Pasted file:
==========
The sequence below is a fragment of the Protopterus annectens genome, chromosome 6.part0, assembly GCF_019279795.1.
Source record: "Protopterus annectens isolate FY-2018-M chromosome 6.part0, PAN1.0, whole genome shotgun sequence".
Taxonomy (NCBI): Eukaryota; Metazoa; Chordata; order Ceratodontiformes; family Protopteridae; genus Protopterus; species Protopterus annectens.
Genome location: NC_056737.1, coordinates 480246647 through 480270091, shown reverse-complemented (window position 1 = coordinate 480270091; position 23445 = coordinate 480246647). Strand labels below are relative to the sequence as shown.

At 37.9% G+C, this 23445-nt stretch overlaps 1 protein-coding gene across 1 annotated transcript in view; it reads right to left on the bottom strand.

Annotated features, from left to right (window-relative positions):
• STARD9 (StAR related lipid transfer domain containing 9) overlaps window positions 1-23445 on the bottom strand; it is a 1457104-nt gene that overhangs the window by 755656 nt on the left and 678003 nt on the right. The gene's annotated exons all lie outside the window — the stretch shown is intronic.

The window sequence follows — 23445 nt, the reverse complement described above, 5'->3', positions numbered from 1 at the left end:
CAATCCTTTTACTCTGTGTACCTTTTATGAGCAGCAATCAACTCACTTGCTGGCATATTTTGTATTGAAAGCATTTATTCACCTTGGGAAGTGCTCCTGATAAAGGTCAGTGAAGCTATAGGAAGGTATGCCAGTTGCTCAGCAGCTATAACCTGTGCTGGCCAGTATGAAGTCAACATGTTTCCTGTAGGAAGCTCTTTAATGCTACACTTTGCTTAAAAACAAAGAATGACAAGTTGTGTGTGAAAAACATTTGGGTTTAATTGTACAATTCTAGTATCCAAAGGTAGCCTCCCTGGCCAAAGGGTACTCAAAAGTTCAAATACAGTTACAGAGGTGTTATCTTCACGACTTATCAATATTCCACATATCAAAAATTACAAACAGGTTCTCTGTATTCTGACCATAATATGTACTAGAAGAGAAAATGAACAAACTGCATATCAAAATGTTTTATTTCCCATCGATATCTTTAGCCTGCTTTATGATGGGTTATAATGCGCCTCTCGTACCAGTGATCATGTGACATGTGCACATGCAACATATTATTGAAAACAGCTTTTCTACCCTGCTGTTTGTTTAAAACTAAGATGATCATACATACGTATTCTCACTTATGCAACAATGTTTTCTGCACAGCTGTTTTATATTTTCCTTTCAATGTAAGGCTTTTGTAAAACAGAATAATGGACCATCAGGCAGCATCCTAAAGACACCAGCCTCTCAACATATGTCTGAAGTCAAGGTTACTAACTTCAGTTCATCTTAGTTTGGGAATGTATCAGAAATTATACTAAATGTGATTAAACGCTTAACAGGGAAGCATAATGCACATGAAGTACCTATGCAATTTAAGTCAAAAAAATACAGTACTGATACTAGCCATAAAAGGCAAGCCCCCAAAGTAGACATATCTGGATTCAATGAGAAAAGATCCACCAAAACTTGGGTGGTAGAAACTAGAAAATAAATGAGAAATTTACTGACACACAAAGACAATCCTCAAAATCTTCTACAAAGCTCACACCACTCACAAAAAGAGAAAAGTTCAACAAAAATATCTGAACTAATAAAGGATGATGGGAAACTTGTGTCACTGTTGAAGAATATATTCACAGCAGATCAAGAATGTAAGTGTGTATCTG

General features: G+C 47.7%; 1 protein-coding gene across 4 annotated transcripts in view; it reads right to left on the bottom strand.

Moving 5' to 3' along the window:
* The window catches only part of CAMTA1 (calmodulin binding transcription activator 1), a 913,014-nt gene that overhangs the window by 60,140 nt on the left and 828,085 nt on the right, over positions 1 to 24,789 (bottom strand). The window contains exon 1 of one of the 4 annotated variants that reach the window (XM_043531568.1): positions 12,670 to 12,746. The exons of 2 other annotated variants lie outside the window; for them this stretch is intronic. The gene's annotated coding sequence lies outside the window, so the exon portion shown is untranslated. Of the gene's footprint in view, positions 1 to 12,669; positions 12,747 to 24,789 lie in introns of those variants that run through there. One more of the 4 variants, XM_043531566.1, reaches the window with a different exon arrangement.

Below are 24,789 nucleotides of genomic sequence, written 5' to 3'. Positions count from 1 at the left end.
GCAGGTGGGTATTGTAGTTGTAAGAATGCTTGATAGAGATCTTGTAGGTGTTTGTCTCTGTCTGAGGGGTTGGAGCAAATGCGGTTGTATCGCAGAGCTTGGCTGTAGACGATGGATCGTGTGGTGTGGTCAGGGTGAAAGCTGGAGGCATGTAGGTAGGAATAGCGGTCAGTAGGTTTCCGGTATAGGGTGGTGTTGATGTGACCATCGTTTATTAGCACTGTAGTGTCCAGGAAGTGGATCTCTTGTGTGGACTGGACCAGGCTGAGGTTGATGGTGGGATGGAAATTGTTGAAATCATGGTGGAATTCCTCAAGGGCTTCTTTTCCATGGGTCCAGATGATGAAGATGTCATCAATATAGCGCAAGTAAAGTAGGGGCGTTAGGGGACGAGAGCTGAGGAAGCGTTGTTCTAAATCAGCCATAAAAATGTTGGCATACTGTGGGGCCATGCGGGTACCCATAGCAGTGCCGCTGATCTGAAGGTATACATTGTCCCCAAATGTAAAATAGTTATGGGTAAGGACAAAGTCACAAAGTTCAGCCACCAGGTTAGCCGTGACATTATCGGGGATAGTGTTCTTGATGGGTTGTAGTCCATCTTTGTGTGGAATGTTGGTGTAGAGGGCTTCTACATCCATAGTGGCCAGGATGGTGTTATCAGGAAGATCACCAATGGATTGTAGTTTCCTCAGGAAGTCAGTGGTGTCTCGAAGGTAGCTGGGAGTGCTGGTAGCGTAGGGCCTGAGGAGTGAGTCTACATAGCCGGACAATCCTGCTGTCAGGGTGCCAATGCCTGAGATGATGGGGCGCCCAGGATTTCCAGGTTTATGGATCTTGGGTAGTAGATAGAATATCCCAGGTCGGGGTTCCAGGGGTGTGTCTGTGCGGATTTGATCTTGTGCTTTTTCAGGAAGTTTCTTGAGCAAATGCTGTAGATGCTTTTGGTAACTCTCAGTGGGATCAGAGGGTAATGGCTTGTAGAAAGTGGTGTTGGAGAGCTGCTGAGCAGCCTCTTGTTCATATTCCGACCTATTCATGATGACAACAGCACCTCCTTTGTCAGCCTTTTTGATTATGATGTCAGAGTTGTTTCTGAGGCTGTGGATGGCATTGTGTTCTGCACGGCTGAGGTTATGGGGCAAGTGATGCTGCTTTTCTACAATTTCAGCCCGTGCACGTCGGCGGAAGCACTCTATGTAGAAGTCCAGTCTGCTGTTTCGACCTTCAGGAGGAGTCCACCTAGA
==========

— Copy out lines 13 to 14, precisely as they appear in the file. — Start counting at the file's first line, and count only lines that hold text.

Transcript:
Below are 24,789 nucleotides of genomic sequence, written 5' to 3'. Positions count from 1 at the left end.
GCAGGTGGGTATTGTAGTTGTAAGAATGCTTGATAGAGATCTTGTAGGTGTTTGTCTCTGTCTGAGGGGTTGGAGCAAATGCGGTTGTATCGCAGAGCTTGGCTGTAGACGATGGATCGTGTGGTGTGGTCAGGGTGAAAGCTGGAGGCATGTAGGTAGGAATAGCGGTCAGTAGGTTTCCGGTATAGGGTGGTGTTGATGTGACCATCGTTTATTAGCACTGTAGTGTCCAGGAAGTGGATCTCTTGTGTGGACTGGACCAGGCTGAGGTTGATGGTGGGATGGAAATTGTTGAAATCATGGTGGAATTCCTCAAGGGCTTCTTTTCCATGGGTCCAGATGATGAAGATGTCATCAATATAGCGCAAGTAAAGTAGGGGCGTTAGGGGACGAGAGCTGAGGAAGCGTTGTTCTAAATCAGCCATAAAAATGTTGGCATACTGTGGGGCCATGCGGGTACCCATAGCAGTGCCGCTGATCTGAAGGTATACATTGTCCCCAAATGTAAAATAGTTATGGGTAAGGACAAAGTCACAAAGTTCAGCCACCAGGTTAGCCGTGACATTATCGGGGATAGTGTTCTTGATGGGTTGTAGTCCATCTTTGTGTGGAATGTTGGTGTAGAGGGCTTCTACATCCATAGTGGCCAGGATGGTGTTATCAGGAAGATCACCAATGGATTGTAGTTTCCTCAGGAAGTCAGTGGTGTCTCGAAGGTAGCTGGGAGTGCTGGTAGCGTAGGGCCTGAGGAGTGAGTCTACATAGCCGGACAATCCTGCTGTCAGGGTGCCAATGCCTGAGATGATGGGGCGCCCAGGATTTCCAGGTTTATGGATCTTGGGTAGTAGATAGAATATCCCAGGTCGGGGTTCCAGGGGTGTGTCTGTGCGGATTTGATCTTGTGCTTTTTCAGGAAGTTTCTTGAGCAAATGCTGTAGATGCTTTTGGTAACTCTCAGTGGGATCAGAGGGTAATGGCTTGTAGAAAGTGGTGTTGGAGAGCTGCTGAGCAGCCTCTTGTTCATATTCCGACCTATTCATGATGACAACAGCACCTCCTTTGTCAGCCTTTTTGATTATGATGTCAGAGTTGTTTCTGAGGCTGTGGATGGCATTGTGTTCTGCACGGCTGAGGTTATGGGGCAAGTGATGCTGCTTTTCTACAATTTCAGCCCGTGCACGTCGGCGGAAGCACTCTATGTAGAAGTCCAGTCTGCTGTTTCGACCTTCAGGAGGAGTCCACCTAGA